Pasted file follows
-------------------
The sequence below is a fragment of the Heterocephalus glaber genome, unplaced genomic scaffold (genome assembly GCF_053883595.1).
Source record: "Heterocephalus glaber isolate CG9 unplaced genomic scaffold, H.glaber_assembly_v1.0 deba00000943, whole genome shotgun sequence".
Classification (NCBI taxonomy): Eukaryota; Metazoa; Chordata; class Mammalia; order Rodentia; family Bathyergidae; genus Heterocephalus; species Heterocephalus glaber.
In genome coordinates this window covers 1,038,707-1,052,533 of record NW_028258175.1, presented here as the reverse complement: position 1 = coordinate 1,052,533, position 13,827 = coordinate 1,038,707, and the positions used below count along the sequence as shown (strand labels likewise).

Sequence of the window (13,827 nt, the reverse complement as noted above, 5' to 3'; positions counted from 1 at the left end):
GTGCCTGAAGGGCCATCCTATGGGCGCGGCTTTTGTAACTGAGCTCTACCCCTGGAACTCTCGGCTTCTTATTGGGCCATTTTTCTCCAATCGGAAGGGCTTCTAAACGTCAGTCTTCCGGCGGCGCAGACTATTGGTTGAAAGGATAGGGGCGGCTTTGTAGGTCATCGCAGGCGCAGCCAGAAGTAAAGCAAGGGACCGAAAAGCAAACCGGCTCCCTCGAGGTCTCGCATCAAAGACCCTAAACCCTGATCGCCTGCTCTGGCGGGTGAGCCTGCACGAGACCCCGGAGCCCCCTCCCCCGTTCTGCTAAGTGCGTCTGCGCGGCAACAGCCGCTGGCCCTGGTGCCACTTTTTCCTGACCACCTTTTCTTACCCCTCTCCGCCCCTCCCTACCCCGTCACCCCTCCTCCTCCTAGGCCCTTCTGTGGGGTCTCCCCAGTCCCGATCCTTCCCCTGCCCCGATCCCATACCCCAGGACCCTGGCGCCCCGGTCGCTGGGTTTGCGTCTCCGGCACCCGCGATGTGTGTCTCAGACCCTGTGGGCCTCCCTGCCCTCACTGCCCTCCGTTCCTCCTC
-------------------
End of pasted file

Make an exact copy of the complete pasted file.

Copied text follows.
The sequence below is a fragment of the Heterocephalus glaber genome, unplaced genomic scaffold (genome assembly GCF_053883595.1).
Source record: "Heterocephalus glaber isolate CG9 unplaced genomic scaffold, H.glaber_assembly_v1.0 deba00000943, whole genome shotgun sequence".
Classification (NCBI taxonomy): Eukaryota; Metazoa; Chordata; class Mammalia; order Rodentia; family Bathyergidae; genus Heterocephalus; species Heterocephalus glaber.
In genome coordinates this window covers 1,038,707-1,052,533 of record NW_028258175.1, presented here as the reverse complement: position 1 = coordinate 1,052,533, position 13,827 = coordinate 1,038,707, and the positions used below count along the sequence as shown (strand labels likewise).

Sequence of the window (13,827 nt, the reverse complement as noted above, 5' to 3'; positions counted from 1 at the left end):
GTGCCTGAAGGGCCATCCTATGGGCGCGGCTTTTGTAACTGAGCTCTACCCCTGGAACTCTCGGCTTCTTATTGGGCCATTTTTCTCCAATCGGAAGGGCTTCTAAACGTCAGTCTTCCGGCGGCGCAGACTATTGGTTGAAAGGATAGGGGCGGCTTTGTAGGTCATCGCAGGCGCAGCCAGAAGTAAAGCAAGGGACCGAAAAGCAAACCGGCTCCCTCGAGGTCTCGCATCAAAGACCCTAAACCCTGATCGCCTGCTCTGGCGGGTGAGCCTGCACGAGACCCCGGAGCCCCCTCCCCCGTTCTGCTAAGTGCGTCTGCGCGGCAACAGCCGCTGGCCCTGGTGCCACTTTTTCCTGACCACCTTTTCTTACCCCTCTCCGCCCCTCCCTACCCCGTCACCCCTCCTCCTCCTAGGCCCTTCTGTGGGGTCTCCCCAGTCCCGATCCTTCCCCTGCCCCGATCCCATACCCCAGGACCCTGGCGCCCCGGTCGCTGGGTTTGCGTCTCCGGCACCCGCGATGTGTGTCTCAGACCCTGTGGGCCTCCCTGCCCTCACTGCCCTCCGTTCCTCCTC